I mumble something about an irrational and unfounded fear of sharks, since it seems too complicated and out of place to explain my anxieties. He opts for a rational explanation to do with sharks being found only in the channel at the heads. Except during the dredging, when some strayed into the outer reaches of the bay. This is not all that comforting, I didn’t think there were any sharks at all in the bay. I am about to point out that I’ve just swum about fifty times further than any of the young men and am old enough to be his mother, but instead I wish the team well and we say good bye. Thanks guys, he says. Don’t think his mind’s been on the job. Maybe the German will have better luck.

Later in the year I swim at Sandridge with Tony one Sunday morning, a cold and bleak day, the only swimmers in the water on a deserted beach other than a couple of life savers messing about with an inflatable boat.  We swim to one of the yellow markers then across to another one and back again, then into shore.  I remember the day in summer when I met the other swimmer, Mike, now a good friend.

It had rained the night before and the water is a little cloudy, although with enough clarity to see for a metre or so beneath the surface.  Emerging from the water, we agree that on days like this, gloomy, with no-one else in the water or on the beach, it wouldn’t take much to feel afraid.  Suddenly and shockingly afraid.   An unexpected shadow cast by the sun disappearing suddenly behind a cloud, or a wad of seaweed appearing at the periphery of vision.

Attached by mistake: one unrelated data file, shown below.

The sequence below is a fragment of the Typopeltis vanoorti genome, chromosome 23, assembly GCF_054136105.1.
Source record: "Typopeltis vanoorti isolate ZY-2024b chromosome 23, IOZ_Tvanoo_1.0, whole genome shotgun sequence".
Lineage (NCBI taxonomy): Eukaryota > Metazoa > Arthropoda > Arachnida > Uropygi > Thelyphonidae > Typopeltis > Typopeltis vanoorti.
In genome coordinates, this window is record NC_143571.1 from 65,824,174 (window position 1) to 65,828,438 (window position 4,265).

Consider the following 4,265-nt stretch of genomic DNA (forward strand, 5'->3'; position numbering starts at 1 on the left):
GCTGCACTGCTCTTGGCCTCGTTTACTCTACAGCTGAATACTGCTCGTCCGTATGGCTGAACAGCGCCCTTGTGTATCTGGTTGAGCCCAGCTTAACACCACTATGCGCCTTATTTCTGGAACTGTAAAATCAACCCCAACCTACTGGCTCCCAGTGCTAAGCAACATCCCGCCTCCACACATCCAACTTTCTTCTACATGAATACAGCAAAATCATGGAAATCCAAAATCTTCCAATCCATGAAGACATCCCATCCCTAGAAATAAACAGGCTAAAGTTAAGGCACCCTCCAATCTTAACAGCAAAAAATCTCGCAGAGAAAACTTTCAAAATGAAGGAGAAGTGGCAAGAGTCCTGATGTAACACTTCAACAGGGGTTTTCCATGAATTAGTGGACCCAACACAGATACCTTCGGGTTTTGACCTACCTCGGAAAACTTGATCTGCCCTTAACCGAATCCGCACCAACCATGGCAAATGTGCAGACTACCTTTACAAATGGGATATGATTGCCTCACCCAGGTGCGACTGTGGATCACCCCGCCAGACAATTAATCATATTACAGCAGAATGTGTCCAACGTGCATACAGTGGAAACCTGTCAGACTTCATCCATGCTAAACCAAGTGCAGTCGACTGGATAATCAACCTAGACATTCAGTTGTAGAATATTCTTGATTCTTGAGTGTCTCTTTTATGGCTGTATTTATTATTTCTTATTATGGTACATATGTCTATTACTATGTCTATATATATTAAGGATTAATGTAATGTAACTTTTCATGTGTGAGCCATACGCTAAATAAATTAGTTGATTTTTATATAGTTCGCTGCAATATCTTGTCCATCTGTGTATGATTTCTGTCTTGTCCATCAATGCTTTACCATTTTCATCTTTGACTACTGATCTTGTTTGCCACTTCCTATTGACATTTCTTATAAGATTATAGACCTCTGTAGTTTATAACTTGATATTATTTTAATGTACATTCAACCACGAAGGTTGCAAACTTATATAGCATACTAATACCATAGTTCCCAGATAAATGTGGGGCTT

I think the sea provides expression for a fear of nature which I believe sits beneath the conscious surface.  Most Australians have very little experience of landscape but everyone goes to the beach.  But fear of sharks is a fundamental part of the psychological landscape of the beach.  Not drowning, sunstroke, or polluted water but fear of some unknown aspect of nature which in truth, is at best remote but more likely, impossible.   Perhaps it’s a lack of control over the environment, sometimes there is residual unease that stays with even some of the most experienced, veteran swimmers.  For me, being able to see through the water at this time of the year has added a dimension of curiosity to swimming.  Knowing what lies beneath the surface has stripped away some of the uneasiness.  But unable to see beneath the surface, swimming becomes an act of faith.

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Kilt factor high

People ask why I have to gone Glasgow for a holiday, which I haven’t. I’m a bit taken aback by this so mutter something about how friendly and nice it is. It’s true. Men in lane ways, barking down mobile phones, aggravated, sucking on a cigarette and glancing sideways. They all have crew cuts and pink cheeks. Good stuff in the shops and music in the streets; a mix of hipster, poverty, and the genteel; old fashioned courtesy, energy.

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Scotland clashes with Serbia this weekend and Glasgow is filled with kilted football devotees. Men, women and kids all kilt-kitted, topped off with sports shirts. A party atmosphere prevails. By evening, everyone has retired to the bar. It was a nil-all draw. Glaswegians take it on the chin and get on with the business of laughing and drinking.